Game Development Reference
In-Depth Information
which yields the relatively simple expression
(
)
2
(
)
2
(
)
2
r
=⋅
PN
=
RN
+ ⋅
SN
+ ⋅
TN .
(8.40)
eff
Equation (8.40) provides the effective radius of an arbitrary ellipsoid with
respect to a plane having unit normal direction N . Since the near and far planes
are parallel, the ellipsoid's effective radius for those two planes is the same.
Thus, to test whether an ellipsoid falls outside the view frustum, we need to cal-
culate at most five effective radii. As with the sphere test, we compute the four-
dimensional dot products of the ellipsoid's center with each of the frustum plane
vectors. If any single dot product is less than or equal to
, then the ellipsoid is
not visible. Otherwise, the object bounded by the ellipsoid should be drawn.
r
eff
8.2.3 Bounding Cylinder Test
We reduced the problem of intersecting a sphere or an ellipsoid with the view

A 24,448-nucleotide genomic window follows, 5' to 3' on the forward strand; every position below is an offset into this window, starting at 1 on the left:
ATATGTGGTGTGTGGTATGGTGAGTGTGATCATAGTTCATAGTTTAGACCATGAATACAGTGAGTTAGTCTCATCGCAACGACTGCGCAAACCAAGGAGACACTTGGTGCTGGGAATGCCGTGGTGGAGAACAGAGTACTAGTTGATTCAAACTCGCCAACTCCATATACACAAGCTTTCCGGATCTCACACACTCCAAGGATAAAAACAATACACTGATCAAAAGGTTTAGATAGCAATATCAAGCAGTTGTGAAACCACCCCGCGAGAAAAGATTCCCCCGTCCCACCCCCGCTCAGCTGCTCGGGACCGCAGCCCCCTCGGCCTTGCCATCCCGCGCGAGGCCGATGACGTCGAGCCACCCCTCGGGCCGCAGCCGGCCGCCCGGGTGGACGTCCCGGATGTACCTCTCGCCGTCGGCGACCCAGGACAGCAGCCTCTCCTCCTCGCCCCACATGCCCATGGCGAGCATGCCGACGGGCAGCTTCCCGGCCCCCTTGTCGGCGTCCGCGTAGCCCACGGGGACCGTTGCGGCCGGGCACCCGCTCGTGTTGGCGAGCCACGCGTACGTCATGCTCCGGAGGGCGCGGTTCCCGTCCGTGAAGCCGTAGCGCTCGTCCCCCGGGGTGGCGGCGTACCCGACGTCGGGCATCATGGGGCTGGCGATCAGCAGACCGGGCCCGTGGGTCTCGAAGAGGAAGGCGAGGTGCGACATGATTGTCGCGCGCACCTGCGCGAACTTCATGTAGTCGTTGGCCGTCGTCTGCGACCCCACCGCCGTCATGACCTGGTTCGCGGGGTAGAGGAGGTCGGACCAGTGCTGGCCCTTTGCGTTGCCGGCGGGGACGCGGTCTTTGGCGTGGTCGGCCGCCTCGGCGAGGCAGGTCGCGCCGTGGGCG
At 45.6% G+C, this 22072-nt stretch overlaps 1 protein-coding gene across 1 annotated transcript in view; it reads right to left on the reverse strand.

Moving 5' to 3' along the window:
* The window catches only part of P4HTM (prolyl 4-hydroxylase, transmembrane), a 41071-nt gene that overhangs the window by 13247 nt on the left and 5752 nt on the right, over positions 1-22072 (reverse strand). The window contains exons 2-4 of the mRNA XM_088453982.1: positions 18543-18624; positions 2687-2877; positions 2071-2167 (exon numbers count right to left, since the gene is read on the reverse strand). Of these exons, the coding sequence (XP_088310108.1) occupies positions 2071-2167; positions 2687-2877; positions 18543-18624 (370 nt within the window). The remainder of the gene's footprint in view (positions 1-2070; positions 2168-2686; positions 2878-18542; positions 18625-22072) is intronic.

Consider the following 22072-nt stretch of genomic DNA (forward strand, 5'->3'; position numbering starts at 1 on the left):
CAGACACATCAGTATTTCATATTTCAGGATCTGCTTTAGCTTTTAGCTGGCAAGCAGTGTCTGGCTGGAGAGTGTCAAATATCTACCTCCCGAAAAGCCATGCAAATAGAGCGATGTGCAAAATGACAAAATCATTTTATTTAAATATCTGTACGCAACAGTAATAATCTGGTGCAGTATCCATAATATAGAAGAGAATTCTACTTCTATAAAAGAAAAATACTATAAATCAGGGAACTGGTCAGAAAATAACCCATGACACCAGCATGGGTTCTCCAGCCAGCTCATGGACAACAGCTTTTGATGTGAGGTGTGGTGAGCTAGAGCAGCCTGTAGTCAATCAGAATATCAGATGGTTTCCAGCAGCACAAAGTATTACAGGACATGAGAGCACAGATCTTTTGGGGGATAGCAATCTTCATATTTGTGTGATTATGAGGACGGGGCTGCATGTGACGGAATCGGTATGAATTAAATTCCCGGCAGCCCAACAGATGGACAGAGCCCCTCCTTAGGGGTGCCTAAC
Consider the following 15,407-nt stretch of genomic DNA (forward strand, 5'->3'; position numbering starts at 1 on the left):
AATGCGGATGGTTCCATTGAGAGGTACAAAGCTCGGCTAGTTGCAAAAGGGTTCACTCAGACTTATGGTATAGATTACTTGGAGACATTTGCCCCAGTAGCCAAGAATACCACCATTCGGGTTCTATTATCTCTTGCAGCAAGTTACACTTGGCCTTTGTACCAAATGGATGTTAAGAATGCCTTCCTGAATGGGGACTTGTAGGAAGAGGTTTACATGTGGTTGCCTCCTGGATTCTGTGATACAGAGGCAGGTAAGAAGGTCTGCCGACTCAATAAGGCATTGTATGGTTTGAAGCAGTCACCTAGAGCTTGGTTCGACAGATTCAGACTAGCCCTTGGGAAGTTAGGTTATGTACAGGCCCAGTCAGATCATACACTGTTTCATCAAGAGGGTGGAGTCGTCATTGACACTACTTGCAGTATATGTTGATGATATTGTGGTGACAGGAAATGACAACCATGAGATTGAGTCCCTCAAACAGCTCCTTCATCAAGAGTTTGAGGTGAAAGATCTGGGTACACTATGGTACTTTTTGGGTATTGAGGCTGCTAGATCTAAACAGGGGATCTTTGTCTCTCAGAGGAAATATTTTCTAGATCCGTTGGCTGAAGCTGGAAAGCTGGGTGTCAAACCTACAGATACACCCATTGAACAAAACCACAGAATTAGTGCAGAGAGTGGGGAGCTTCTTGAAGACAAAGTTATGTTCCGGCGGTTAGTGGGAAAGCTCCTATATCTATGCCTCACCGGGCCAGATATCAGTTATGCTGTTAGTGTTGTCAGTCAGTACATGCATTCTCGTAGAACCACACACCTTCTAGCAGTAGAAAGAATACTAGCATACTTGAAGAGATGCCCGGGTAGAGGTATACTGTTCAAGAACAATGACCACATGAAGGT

frustum to that of testing whether a point fell on the positive side of frustum
planes that were offset by the bounding volume's effective radius. To intersect a
cylinder with the view frustum, we instead reduce the problem to determining
whether a line segment is visible in a properly expanded frustum.
As with the ellipsoid test, we must determine the effective radius of a bound-
ing cylinder with respect to each of the view frustum planes. The effective radius
depends on the cylinder's orientation and ranges from zero (when the cylinder is
perpendicular to a plane) to the actual radius (when the cylinder is parallel to a
plane). Suppose that we are given a cylinder of radius r whose endpoints lie at Q
and Q . We define the vector A to be the unit vector parallel to the axis of the
cylinder:
QQ
2
1
A
=
QQ .
(8.41)
2
1
As shown in Figure 8.6, the effective radius ef r of the cylinder with respect to a
plane having unit normal direction N is given by
r
=
r α
sin
,
(8.42)
eff
where α is the angle formed between the vectors A and N . This can also be writ-
ten as
r
r =−
r
1cos
2
α
eff
(
)
2
=−⋅
1
AN .
(8.43)